IntroductionHepatic encephalopathy is defined as brain dysfunction caused by liver insufficiency and/or portosystemic shunting. Symptoms include nonspecific cognitive impairment, personality changes and changes in consciousness. Overt (symptomatic) hepatic encephalopathy is a common complication of cirrhosis that is associated with a poor prognosis. Patients with hepatic encephalopathy may present to healthcare providers who do not have primary responsibility for management of patients with cirrhosis. Therefore, we developed a series of consensus points' to provide some guidance on management.MethodsUsing a modified Delphi' process, consensus statements were developed that summarize our recommendations for the diagnosis and management of patients with hepatic encephalopathy. Points on which full consensus could not be reached are also discussed.ResultsOur recommendations emphasize the role of all healthcare providers in the identification of cognitive impairment in patients with cirrhosis and provide guidance on steps that might be considered to make a diagnosis of overt hepatic encephalopathy. In addition, treatment recommendations are summarized. Minimal hepatic encephalopathy can have a significant impact on patients; however, in most circumstances identification and management of minimal hepatic encephalopathy remains the responsibility of specialists in liver diseases.ConclusionOur opinion statements aim to define the roles and responsibilities of all healthcare providers who at times care for patients with cirrhosis and hepatic encephalopathy. We suggest that these recommendations be considered further by colleagues in other disciplines and hope that future guidelines consider the management of patients with cirrhosis and with a suspicion' of cognitive impairment through to a formal diagnosis of hepatic encephalopathy.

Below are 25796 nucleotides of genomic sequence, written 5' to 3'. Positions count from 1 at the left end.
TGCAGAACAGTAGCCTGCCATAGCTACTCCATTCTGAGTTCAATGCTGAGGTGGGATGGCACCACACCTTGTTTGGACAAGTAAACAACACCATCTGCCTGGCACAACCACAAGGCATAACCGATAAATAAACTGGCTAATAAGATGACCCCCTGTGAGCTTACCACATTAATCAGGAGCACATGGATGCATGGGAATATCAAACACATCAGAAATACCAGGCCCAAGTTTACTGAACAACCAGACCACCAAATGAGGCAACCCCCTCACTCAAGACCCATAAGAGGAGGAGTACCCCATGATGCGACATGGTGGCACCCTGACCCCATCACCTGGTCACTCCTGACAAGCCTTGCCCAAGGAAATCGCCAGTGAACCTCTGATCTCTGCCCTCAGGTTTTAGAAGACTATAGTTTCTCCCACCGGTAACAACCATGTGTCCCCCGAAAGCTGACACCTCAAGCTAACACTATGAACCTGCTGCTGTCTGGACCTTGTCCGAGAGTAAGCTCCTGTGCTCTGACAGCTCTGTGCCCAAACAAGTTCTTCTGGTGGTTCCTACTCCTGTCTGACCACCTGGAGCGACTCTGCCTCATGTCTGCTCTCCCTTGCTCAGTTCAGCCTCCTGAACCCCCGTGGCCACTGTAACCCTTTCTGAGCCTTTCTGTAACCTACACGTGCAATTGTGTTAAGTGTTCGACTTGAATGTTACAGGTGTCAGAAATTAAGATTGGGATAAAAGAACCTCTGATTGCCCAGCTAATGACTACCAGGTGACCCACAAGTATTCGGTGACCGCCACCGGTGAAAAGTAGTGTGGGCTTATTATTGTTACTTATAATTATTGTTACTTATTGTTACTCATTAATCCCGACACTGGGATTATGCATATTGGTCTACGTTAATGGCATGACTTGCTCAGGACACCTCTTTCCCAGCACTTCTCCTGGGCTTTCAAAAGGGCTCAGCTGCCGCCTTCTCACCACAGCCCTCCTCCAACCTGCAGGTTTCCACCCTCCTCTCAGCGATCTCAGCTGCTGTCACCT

|Number of pages||7|
|Journal||European Journal of Gastroenterology & Hepatology|
|Publication status||Published - 2016|